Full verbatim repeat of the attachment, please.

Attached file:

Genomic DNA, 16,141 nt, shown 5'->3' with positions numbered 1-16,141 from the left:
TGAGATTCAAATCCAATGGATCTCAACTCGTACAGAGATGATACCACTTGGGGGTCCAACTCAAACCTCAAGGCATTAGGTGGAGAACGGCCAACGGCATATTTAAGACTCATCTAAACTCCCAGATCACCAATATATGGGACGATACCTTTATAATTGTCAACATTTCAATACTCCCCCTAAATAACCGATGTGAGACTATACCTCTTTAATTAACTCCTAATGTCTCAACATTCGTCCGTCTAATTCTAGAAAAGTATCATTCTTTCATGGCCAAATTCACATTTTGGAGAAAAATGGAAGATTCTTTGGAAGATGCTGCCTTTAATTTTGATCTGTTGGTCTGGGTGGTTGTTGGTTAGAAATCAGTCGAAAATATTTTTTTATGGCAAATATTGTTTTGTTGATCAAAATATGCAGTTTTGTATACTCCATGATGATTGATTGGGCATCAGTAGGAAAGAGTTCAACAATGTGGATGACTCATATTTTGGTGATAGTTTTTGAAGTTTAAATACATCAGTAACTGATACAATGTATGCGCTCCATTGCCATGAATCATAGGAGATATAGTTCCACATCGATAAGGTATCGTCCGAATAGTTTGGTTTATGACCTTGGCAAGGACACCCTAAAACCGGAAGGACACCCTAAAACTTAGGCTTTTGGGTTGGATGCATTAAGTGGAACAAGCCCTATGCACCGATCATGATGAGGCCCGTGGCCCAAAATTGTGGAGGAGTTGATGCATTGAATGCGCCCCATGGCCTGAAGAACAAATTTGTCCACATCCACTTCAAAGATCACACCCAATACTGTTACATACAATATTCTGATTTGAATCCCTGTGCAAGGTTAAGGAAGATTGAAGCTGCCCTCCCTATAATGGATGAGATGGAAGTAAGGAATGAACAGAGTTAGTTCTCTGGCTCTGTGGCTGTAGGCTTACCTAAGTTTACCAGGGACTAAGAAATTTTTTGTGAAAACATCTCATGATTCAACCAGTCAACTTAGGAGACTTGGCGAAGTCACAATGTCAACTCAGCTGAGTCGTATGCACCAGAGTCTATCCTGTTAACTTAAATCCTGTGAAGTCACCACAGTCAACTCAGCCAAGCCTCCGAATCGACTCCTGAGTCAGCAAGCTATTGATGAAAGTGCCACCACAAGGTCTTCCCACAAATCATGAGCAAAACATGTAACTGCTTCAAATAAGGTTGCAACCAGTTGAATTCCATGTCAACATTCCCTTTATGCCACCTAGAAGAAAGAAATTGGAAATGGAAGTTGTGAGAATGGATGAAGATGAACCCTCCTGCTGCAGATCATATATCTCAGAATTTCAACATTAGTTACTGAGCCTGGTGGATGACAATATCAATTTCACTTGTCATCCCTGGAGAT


Genomic DNA, 16,141 nt, shown 5'->3' with positions numbered 1-16,141 from the left:
TGAGATTCAAATCCAATGGATCTCAACTCGTACAGAGATGATACCACTTGGGGGTCCAACTCAAACCTCAAGGCATTAGGTGGAGAACGGCCAACGGCATATTTAAGACTCATCTAAACTCCCAGATCACCAATATATGGGACGATACCTTTATAATTGTCAACATTTCAATACTCCCCCTAAATAACCGATGTGAGACTATACCTCTTTAATTAACTCCTAATGTCTCAACATTCGTCCGTCTAATTCTAGAAAAGTATCATTCTTTCATGGCCAAATTCACATTTTGGAGAAAAATGGAAGATTCTTTGGAAGATGCTGCCTTTAATTTTGATCTGTTGGTCTGGGTGGTTGTTGGTTAGAAATCAGTCGAAAATATTTTTTTATGGCAAATATTGTTTTGTTGATCAAAATATGCAGTTTTGTATACTCCATGATGATTGATTGGGCATCAGTAGGAAAGAGTTCAACAATGTGGATGACTCATATTTTGGTGATAGTTTTTGAAGTTTAAATACATCAGTAACTGATACAATGTATGCGCTCCATTGCCATGAATCATAGGAGATATAGTTCCACATCGATAAGGTATCGTCCGAATAGTTTGGTTTATGACCTTGGCAAGGACACCCTAAAACCGGAAGGACACCCTAAAACTTAGGCTTTTGGGTTGGATGCATTAAGTGGAACAAGCCCTATGCACCGATCATGATGAGGCCCGTGGCCCAAAATTGTGGAGGAGTTGATGCATTGAATGCGCCCCATGGCCTGAAGAACAAATTTGTCCACATCCACTTCAAAGATCACACCCAATACTGTTACATACAATATTCTGATTTGAATCCCTGTGCAAGGTTAAGGAAGATTGAAGCTGCCCTCCCTATAATGGATGAGATGGAAGTAAGGAATGAACAGAGTTAGTTCTCTGGCTCTGTGGCTGTAGGCTTACCTAAGTTTACCAGGGACTAAGAAATTTTTTGTGAAAACATCTCATGATTCAACCAGTCAACTTAGGAGACTTGGCGAAGTCACAATGTCAACTCAGCTGAGTCGTATGCACCAGAGTCTATCCTGTTAACTTAAATCCTGTGAAGTCACCACAGTCAACTCAGCCAAGCCTCCGAATCGACTCCTGAGTCAGCAAGCTATTGATGAAAGTGCCACCACAAGGTCTTCCCACAAATCATGAGCAAAACATGTAACTGCTTCAAATAAGGTTGCAACCAGTTGAATTCCATGTCAACATTCCCTTTATGCCACCTAGAAGAAAGAAATTGGAAATGGAAGTTGTGAGAATGGATGAAGATGAACCCTCCTGCTGCAGATCATATATCTCAGAATTTCAACATTAGTTACTGAGCCTGGTGGATGACAATATCAATTTCACTTGTCATCCCTGGAGAT